Hostname: page-component-848d4c4894-wzw2p Total loading time: 0 Render date: 2024-05-20T10:21:38.054Z Has data issue: false hasContentIssue false

Modeling of Cu Surface Precipitation and Out-Diffusion from Silicon Wafers

Published online by Cambridge University Press:  01 February 2011

Hsiu-Wu Guo
Affiliation:, University of Washington, Electrical Engineering, University of Washington, Dept. of Electrical Engineering,, Paul Allen Center - Room AE100R, Seattle, WA, 98195-2500, United States, (206)616-4450
Scott T. Dunham
Affiliation:, University of Washington, Electrical Engineering, Seattle, WA, 98195-2500, United States
Get access


Copper is one of the most concerned contaminants for silicon process, due to its detrimental effects on device performance if present in active regions. Gettering of Cu by changing the surface conditions at the wafer surface is commonly used. Acceleration of Cu out-diffusion and surface precipitation was observed with changes of the surface potential, which could be altered by both existing Cu precipitates and organics at the surface. In this work, physically based models are developed to describe the Cu evolution at the wafer surface including the dependence of surface potential. These models are verified by comparison to the experiment measurements from Ohkubo et al. [Jpn. J. Appl. Phys. 1 44, 3793 (2005)].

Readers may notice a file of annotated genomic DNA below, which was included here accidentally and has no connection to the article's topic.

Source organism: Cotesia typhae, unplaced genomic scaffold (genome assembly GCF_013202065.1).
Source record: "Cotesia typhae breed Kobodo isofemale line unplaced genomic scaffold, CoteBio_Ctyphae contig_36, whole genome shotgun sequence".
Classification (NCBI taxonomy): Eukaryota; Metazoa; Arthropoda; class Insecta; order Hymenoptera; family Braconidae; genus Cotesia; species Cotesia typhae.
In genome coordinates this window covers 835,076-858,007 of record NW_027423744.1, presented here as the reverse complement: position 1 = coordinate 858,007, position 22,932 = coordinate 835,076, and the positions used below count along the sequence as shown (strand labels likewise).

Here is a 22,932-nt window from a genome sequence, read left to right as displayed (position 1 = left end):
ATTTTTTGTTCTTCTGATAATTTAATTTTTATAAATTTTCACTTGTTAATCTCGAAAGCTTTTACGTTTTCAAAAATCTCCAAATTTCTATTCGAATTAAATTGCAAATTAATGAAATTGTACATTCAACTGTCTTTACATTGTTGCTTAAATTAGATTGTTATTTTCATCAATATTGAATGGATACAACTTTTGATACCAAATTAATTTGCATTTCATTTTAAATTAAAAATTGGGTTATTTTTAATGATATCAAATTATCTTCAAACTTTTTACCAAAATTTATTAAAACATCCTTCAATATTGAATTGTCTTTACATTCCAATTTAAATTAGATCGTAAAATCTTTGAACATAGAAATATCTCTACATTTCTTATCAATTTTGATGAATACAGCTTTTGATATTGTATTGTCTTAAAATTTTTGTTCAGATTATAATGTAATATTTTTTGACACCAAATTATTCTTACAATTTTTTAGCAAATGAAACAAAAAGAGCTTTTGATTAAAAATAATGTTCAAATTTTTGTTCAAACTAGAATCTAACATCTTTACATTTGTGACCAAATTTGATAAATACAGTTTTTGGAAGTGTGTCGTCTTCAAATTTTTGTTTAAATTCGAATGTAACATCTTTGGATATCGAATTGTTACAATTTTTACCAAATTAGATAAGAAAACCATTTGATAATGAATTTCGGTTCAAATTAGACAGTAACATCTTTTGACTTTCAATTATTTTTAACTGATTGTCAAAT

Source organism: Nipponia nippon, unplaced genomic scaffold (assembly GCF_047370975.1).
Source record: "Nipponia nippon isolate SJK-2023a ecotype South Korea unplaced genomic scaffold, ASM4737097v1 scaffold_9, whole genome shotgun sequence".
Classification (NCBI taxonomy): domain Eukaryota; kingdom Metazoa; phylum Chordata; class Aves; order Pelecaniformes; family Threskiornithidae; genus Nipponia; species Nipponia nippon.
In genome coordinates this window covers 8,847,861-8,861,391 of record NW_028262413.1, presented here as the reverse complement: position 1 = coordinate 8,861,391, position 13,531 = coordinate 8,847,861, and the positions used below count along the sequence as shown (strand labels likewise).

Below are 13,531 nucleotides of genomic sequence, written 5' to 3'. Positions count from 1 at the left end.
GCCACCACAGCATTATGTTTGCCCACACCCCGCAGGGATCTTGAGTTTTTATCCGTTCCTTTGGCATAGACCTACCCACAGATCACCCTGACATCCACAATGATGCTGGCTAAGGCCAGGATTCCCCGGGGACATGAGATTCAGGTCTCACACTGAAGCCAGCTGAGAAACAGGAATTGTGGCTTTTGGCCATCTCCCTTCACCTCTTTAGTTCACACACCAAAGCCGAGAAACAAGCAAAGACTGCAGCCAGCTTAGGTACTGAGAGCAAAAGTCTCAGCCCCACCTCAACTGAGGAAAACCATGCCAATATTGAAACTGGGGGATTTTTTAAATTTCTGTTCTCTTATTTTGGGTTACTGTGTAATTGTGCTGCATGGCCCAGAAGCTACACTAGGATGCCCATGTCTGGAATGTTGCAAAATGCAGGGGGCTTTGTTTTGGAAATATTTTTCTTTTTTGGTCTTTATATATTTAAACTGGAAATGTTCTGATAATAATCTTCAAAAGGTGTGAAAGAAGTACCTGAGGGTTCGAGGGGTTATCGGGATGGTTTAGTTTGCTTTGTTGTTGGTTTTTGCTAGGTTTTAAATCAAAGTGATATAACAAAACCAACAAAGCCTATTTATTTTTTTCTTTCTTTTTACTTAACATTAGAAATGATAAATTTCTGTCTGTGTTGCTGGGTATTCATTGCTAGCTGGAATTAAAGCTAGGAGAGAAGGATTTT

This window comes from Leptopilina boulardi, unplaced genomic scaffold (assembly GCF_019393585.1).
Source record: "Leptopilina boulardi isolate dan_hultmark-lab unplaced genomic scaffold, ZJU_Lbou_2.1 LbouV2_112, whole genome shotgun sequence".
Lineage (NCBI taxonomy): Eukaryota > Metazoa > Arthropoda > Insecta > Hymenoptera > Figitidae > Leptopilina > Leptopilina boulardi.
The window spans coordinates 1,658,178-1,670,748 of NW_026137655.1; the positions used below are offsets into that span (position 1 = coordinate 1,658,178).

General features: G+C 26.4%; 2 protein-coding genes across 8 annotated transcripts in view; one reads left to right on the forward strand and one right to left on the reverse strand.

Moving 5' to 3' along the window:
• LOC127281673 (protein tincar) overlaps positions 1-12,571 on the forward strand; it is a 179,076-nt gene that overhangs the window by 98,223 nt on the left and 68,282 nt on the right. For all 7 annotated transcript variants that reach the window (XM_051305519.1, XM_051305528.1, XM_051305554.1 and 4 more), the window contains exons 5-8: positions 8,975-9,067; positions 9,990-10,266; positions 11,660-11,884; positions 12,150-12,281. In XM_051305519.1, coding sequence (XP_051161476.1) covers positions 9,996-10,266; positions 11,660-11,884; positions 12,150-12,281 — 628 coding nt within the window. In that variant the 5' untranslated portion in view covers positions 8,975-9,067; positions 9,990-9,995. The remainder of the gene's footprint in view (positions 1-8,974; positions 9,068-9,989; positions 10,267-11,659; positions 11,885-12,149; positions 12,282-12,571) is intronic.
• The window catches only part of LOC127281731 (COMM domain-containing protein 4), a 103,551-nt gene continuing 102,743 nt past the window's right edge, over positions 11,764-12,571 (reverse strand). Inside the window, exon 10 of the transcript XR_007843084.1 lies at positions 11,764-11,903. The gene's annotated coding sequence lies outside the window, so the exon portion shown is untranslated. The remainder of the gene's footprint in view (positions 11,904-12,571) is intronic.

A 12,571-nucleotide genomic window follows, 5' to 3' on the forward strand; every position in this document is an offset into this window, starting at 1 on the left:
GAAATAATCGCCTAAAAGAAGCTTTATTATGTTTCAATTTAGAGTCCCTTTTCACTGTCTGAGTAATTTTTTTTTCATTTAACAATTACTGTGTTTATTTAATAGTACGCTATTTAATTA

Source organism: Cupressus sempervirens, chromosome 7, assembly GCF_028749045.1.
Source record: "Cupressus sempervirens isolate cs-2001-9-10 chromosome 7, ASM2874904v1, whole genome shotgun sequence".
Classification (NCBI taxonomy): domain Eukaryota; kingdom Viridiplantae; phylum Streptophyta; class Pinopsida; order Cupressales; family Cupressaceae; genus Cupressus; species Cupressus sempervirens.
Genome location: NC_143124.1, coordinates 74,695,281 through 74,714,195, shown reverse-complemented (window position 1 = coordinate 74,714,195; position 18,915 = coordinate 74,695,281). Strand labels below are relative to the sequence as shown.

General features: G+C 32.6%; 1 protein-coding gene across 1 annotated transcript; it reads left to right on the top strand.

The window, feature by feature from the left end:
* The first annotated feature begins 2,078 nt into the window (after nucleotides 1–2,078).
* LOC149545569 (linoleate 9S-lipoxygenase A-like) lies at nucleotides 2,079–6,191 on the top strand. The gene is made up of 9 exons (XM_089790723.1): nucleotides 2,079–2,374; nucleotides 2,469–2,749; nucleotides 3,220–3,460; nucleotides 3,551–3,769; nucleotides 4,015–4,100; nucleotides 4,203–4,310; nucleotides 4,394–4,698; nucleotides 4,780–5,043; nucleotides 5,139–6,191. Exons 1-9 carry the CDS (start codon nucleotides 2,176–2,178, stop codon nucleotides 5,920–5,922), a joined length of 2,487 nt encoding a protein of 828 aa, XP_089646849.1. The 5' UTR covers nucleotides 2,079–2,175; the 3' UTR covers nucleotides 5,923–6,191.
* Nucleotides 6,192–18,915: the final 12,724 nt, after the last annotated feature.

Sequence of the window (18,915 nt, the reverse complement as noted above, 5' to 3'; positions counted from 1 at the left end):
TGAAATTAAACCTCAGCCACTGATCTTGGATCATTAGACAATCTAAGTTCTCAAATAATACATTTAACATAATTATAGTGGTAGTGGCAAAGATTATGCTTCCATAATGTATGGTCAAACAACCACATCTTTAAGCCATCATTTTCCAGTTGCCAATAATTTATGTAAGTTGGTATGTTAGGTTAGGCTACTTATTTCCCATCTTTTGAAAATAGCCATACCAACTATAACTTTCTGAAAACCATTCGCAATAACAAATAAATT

Research Article
Copyright © Materials Research Society 2007

Access options

Get access to the full version of this content by using one of the access options below. (Log in options will check for institutional or personal access. Content may require purchase if you do not have access.)


1. Ohkubo, Y., Matsumoto, K., and Nagai, K., Jpn. J. Appl. Phys. 44, 3793 (2005).Google Scholar
2. McCarthy, C., Miyazaki, M., Horie, H., Okamoto, S. and Tsuya, H., edited by Huff, H.R., Gösele, U. and Tsuya, H. (Electrochemical Society, Pennington, NJ, 1998), p629.Google Scholar
3. Shabani, M.B., Okuuchi, S. and Shimanuki, Y., in Analytical and Diagnostic Techniques for Semiconductor Materials, Devices and Processes, edited by Kolbesen, B. O., Claeys, C., Stallhofer, P., Tardif, F., Benton, J.L., Rai-Choudhury, P., Shaffner, T.J., Shroder, D.K. and Tajima, M. (Electrochemical Society, Pennington, NJ, 1999), 510.Google Scholar
4. Thompson, R.D. and Tu, K. N., Appl. Phys. Lett. 41, 440 (1982).Google Scholar
5. Hall, R. and Racette, J., J. Appl. Phys. 35, 379 (1964).Google Scholar
6. Meek, R.L. and Seidel, T., J. Phys. Chem. Solids 36, 731 (1975).Google Scholar
7. Wagner, P., Hage, H., Prigge, H., Prescha, T., and Weber, J., in Proceedings of the Sixth International Symposium on Silicon Materials Science and Technology: Semiconductor Silicon 1990, edited by Huff, H., Barraclough, K., and Chikawa, J. I. (Electrochemical Society, Pennington, NJ, 1990), 675.Google Scholar
8. Dunham, S.T., J. Electrochem. Soc. 142, 2823 (1995).Google Scholar
9. Guo, H.-W. and Dunham, S.T., Appl. Phys. Lett. 89, 182106 (2006).Google Scholar
10. Dunham, S.T., Appl. Phys. Lett. 64, 464 (1993).Google Scholar